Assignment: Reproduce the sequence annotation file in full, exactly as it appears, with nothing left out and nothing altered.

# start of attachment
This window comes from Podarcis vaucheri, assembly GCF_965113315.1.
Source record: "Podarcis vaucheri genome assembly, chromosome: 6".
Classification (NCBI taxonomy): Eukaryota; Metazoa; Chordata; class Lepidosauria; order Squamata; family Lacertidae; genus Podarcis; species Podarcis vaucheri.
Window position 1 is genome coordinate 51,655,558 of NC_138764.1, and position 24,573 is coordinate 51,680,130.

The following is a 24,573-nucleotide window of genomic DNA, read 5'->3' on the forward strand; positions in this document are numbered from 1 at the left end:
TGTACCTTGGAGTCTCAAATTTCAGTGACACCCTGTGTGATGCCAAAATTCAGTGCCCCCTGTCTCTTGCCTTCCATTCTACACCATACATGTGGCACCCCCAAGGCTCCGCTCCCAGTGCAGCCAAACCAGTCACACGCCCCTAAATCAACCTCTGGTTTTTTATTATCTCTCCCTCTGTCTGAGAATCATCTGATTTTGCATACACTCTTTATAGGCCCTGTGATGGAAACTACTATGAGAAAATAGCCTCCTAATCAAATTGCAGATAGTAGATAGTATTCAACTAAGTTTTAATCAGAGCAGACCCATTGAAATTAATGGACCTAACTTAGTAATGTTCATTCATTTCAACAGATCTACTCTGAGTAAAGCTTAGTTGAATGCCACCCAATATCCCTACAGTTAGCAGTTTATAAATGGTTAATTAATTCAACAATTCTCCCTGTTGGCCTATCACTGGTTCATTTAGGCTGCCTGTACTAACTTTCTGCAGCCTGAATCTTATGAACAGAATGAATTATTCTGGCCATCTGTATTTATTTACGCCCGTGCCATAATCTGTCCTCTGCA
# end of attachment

This window comes from Podarcis vaucheri, assembly GCF_965113315.1.
Source record: "Podarcis vaucheri genome assembly, chromosome: 6".
Classification (NCBI taxonomy): Eukaryota; Metazoa; Chordata; class Lepidosauria; order Squamata; family Lacertidae; genus Podarcis; species Podarcis vaucheri.
Window position 1 is genome coordinate 51,655,558 of NC_138764.1, and position 24,573 is coordinate 51,680,130.

The following is a 24,573-nucleotide window of genomic DNA, read 5'->3' on the forward strand; positions in this document are numbered from 1 at the left end:
TGTACCTTGGAGTCTCAAATTTCAGTGACACCCTGTGTGATGCCAAAATTCAGTGCCCCCTGTCTCTTGCCTTCCATTCTACACCATACATGTGGCACCCCCAAGGCTCCGCTCCCAGTGCAGCCAAACCAGTCACACGCCCCTAAATCAACCTCTGGTTTTTTATTATCTCTCCCTCTGTCTGAGAATCATCTGATTTTGCATACACTCTTTATAGGCCCTGTGATGGAAACTACTATGAGAAAATAGCCTCCTAATCAAATTGCAGATAGTAGATAGTATTCAACTAAGTTTTAATCAGAGCAGACCCATTGAAATTAATGGACCTAACTTAGTAATGTTCATTCATTTCAACAGATCTACTCTGAGTAAAGCTTAGTTGAATGCCACCCAATATCCCTACAGTTAGCAGTTTATAAATGGTTAATTAATTCAACAATTCTCCCTGTTGGCCTATCACTGGTTCATTTAGGCTGCCTGTACTAACTTTCTGCAGCCTGAATCTTATGAACAGAATGAATTATTCTGGCCATCTGTATTTATTTACGCCCGTGCCATAATCTGTCCTCTGCA